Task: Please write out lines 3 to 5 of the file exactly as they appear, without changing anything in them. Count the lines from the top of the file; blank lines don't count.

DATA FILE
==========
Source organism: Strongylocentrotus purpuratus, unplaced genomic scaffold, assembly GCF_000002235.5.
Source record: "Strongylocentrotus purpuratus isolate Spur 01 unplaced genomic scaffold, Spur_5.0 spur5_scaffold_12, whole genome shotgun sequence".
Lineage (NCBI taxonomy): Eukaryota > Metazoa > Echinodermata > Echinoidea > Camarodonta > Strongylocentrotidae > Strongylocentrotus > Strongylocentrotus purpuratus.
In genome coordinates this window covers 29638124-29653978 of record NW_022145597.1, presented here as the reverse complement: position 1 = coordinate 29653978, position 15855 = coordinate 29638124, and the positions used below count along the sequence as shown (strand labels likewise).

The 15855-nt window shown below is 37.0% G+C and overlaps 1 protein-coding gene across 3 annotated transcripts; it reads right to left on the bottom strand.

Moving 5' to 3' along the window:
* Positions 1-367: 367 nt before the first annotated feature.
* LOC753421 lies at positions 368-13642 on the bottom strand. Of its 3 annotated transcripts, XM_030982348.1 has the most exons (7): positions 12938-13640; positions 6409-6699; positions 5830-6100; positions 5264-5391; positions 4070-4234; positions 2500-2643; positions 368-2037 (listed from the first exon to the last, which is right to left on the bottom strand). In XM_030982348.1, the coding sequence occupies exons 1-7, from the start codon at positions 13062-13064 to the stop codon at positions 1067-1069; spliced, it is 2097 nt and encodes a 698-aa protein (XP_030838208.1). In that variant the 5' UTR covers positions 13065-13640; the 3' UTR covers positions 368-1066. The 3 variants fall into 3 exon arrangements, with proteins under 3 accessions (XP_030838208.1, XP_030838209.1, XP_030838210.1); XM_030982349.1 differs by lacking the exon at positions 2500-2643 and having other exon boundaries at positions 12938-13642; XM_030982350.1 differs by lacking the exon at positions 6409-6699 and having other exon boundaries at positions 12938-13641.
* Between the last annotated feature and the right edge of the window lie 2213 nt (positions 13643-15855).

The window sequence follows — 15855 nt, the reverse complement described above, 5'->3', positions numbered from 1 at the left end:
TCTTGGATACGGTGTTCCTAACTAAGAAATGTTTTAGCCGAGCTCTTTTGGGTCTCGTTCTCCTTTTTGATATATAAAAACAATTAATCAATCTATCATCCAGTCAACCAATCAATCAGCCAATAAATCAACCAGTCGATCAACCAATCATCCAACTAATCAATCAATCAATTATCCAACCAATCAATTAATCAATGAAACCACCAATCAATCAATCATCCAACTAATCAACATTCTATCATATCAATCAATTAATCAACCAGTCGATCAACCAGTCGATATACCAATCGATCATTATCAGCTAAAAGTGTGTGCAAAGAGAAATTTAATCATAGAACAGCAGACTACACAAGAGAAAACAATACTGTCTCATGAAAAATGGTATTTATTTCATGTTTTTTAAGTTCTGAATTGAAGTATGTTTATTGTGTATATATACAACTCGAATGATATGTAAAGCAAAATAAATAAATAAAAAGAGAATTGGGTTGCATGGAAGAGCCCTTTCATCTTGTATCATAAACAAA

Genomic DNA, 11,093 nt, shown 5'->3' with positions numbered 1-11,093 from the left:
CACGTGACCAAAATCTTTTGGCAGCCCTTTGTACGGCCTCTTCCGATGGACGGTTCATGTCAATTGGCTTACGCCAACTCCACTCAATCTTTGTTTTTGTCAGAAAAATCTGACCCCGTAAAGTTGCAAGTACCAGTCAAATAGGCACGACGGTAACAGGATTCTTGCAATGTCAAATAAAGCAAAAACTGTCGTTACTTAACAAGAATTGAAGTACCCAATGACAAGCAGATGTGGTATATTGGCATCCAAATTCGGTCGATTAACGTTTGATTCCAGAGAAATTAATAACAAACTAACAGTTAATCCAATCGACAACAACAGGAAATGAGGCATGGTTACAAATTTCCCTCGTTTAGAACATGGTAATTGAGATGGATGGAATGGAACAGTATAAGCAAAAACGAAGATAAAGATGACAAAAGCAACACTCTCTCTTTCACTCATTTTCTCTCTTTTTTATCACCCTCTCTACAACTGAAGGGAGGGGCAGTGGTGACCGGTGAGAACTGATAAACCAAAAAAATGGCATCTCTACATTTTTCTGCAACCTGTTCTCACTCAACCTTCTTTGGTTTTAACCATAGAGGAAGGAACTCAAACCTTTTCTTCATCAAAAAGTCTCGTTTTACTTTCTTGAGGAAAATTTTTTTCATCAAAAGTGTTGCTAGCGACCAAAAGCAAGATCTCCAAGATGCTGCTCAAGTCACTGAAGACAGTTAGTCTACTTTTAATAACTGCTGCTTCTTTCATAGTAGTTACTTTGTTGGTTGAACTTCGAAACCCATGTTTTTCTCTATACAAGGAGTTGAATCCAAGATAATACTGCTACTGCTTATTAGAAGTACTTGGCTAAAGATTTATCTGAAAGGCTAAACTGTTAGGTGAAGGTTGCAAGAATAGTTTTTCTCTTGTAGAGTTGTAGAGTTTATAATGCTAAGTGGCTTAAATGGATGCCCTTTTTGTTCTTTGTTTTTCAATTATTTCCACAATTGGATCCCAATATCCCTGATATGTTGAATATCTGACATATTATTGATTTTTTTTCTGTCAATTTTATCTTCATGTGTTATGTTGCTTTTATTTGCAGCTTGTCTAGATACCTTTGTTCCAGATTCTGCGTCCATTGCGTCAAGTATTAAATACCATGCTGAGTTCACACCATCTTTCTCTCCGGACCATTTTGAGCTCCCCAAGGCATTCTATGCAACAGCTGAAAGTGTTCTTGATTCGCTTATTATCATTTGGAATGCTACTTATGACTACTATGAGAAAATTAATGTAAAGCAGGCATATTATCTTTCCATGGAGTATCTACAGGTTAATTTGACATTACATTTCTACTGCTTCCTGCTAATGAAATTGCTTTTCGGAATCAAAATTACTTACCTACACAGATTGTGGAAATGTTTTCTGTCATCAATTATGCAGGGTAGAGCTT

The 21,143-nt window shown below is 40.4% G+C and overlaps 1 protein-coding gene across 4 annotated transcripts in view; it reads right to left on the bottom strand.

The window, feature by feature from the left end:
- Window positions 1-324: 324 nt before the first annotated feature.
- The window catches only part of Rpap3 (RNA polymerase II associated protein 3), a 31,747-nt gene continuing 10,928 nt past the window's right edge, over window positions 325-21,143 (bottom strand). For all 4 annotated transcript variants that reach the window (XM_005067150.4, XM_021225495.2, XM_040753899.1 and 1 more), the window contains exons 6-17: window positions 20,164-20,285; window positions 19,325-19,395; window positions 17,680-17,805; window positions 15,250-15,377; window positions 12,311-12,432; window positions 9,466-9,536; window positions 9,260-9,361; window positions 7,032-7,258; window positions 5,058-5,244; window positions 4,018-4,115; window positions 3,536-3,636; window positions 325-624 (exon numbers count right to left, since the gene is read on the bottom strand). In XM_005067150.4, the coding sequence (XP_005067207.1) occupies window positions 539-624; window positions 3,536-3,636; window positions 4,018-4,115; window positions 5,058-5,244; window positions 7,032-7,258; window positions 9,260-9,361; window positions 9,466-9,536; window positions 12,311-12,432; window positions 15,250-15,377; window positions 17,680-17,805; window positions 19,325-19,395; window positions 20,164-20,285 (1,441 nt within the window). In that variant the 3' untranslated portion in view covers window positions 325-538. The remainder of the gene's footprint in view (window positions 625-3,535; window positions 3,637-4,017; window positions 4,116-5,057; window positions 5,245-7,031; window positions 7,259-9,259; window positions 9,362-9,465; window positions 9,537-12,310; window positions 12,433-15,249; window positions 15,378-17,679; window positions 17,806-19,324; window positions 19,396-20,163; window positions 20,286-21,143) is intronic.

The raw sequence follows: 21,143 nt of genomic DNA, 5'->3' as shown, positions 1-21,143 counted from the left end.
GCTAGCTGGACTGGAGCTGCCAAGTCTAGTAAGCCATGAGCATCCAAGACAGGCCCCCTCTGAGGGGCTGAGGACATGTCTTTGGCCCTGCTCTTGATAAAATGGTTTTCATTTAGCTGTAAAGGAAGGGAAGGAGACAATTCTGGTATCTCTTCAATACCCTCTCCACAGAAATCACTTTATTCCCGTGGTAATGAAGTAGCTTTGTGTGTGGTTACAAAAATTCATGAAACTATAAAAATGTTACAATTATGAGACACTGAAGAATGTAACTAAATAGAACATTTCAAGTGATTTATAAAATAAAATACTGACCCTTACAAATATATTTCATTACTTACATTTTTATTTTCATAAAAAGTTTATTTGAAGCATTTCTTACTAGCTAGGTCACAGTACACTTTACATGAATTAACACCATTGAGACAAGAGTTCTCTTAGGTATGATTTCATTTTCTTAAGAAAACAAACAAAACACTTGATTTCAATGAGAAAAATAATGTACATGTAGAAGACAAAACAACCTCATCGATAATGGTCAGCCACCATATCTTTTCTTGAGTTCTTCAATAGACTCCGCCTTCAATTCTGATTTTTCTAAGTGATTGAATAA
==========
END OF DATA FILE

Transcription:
Lineage (NCBI taxonomy): Eukaryota > Metazoa > Echinodermata > Echinoidea > Camarodonta > Strongylocentrotidae > Strongylocentrotus > Strongylocentrotus purpuratus.
In genome coordinates this window covers 29638124-29653978 of record NW_022145597.1, presented here as the reverse complement: position 1 = coordinate 29653978, position 15855 = coordinate 29638124, and the positions used below count along the sequence as shown (strand labels likewise).

The 15855-nt window shown below is 37.0% G+C and overlaps 1 protein-coding gene across 3 annotated transcripts; it reads right to left on the bottom strand.